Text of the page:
The Emir of Kano, Muhammad Sanusi II,has said that no intimidation or character assassination will stop him from telling what he considers the truth.
According to him, the attacks and insults that his statement attracted to him were aimed at diverting attention from the important issues he raised, which he said, were facts and not fiction.
Sanusi at the inaugural Annual Chibok Girls Lecture, spoke against the background of the controversy that followed the speech of in which he stated that the North-east and North-west regions of Nigeria are the poorest parts of the country.
the attacks and insults that his statement attracted to him were aimed at diverting attention from the important issues he raised, which he said, were facts and not fiction.
“There are those who believe these attacks are aimed at discrediting me personally but even if that is the objective it will be discredited by what I have done and not by insults and lies on the social media. And in any event, personal criticism has no impact on the issues,” he said.
Sanusi was represented by his daughter, Sahida Sanusi, at the event.
He said that based on statistics, over 70.8 per cent of women in North-west are unable to read and write compared to 9.7 per cent in the South-east zone, while adding that that more than two-third of 15 to 19-year-old girls in the North are unable to read a single sentence compared to less than 10 per cent in the South.
He lamented that about 78 per cent of adolescent girls are in marriages in the North-west, 68 per cent in the North-east and 35 per cent in the North-central, adding that the numbers clearly mirrored the regions that are poorest in the country.
“These statistics are not flattering. And they speak to a truth that is inconvenient to most of us. The culture of silence must end. We have a problem. In fact we have an existential crisis. And all of us in this country, politicians, intellectuals, emirs and traditional rulers, religious leaders, businesses, NGOS have to come together to solve this. The real patriots in the North are those who are honest enough to accept this reality and insist on change,” he said.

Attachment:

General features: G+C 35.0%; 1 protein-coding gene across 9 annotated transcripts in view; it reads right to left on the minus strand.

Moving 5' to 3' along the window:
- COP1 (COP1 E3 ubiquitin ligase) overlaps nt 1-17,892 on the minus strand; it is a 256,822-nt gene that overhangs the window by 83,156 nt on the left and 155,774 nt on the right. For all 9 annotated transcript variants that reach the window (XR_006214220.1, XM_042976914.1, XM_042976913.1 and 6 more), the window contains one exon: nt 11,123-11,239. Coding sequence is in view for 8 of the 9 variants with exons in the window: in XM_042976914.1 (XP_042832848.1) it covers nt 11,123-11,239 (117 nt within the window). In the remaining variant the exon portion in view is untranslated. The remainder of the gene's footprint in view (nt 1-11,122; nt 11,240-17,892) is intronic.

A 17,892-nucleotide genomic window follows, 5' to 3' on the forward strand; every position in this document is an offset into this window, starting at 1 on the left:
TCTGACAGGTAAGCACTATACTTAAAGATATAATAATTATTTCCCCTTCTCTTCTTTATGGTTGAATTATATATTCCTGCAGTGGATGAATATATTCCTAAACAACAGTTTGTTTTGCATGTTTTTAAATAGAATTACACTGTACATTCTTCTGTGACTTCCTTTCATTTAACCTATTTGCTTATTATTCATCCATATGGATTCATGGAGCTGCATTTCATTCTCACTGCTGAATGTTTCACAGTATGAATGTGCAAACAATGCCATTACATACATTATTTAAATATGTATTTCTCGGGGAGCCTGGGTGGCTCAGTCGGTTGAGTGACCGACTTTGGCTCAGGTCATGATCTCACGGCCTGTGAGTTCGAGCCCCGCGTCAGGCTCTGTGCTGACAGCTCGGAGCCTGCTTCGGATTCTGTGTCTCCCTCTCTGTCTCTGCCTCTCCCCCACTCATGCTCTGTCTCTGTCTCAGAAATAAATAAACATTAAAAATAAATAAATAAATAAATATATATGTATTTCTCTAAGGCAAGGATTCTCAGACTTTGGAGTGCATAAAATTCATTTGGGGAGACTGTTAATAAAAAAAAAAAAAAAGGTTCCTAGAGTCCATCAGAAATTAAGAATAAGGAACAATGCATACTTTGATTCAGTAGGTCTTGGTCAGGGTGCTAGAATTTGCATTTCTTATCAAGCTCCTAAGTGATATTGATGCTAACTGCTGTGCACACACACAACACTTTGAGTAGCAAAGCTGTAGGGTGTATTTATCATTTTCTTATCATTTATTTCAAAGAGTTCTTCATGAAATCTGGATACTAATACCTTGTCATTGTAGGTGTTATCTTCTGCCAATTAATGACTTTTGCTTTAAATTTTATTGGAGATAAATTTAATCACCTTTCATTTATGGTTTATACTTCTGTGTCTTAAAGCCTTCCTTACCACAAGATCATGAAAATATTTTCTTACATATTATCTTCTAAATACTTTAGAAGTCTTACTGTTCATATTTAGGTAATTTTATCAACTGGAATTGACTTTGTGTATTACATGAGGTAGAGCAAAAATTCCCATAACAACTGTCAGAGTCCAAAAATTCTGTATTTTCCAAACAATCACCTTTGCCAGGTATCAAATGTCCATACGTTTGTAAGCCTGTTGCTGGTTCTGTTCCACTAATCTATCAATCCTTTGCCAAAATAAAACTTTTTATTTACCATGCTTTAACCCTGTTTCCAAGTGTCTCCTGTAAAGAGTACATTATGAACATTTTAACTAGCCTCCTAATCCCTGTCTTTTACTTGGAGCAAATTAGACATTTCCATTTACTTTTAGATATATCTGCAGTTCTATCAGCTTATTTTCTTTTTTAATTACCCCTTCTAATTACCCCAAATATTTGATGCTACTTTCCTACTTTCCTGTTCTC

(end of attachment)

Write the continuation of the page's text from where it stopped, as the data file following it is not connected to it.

He stated that poverty in the North and in Nigeria, was as a result of decades of failed social policy adding that it was only by recognising this and accepting it that the nation can even hope to make progress. “We are dealing with an anti-intellectual environment, and with people whose failure has bred a sense of insecurity which leads to incomprehensible, almost insane, reactions to simple advice.
Secondly, that these problems are deep-seated and have been there for a long time so changing mind-sets will be a difficult and painful process. Finally we must never succumb to the temptation to join our opponents in the gutter. You may say what you like about me for as long as you like, so long as you address the issues. As Michelle Obama famously said: ‘When they go low, we go high’,” he said.
Sanusi who had earlier spoken through a recorded video stated that the choice of his daughter as a representative was deliberate so as to show by example the importance of girl-child education in the North and the consequences of ignoring the crises which could be grave.
While commending the #BringBackOurGirls group for still demanding for the release of the abducted girls, he called on the group to broaden it’s message and advocacy to cover all girls and boys abducted by Boko Haram, and also draw attention to the condition of girls and women in country.
He wondered the type of society the girls will come back to meet as the kind of society the nation has created was no doubt the root cause for the emergence of groups like Boko Haram and occurrences like the Chibok tragedy.
“Our interest should be in bringing back all our girls. But after these girls are brought back, shall we ask ourselves as well: where are they being brought back to? What kind of society? How much better is the ‘normal’ environment we all take for granted than Boko Haram camps,?” he queried.
The chairperson of the event, Prof Grace Alele-Williams stated that it was a shame that a country like Nigeria which boasts of being the Giant of Africa could not rescue the abducted girls.
Alele-Williams who is the first Nigerian woman to receive a doctorate degree, the first Nigerian female professor of mathematics education, and the first woman to be a vice chancellor of a university in Africa, spoke of the importance of girl-child education
SOURCE: The Nigerian Voice (local news)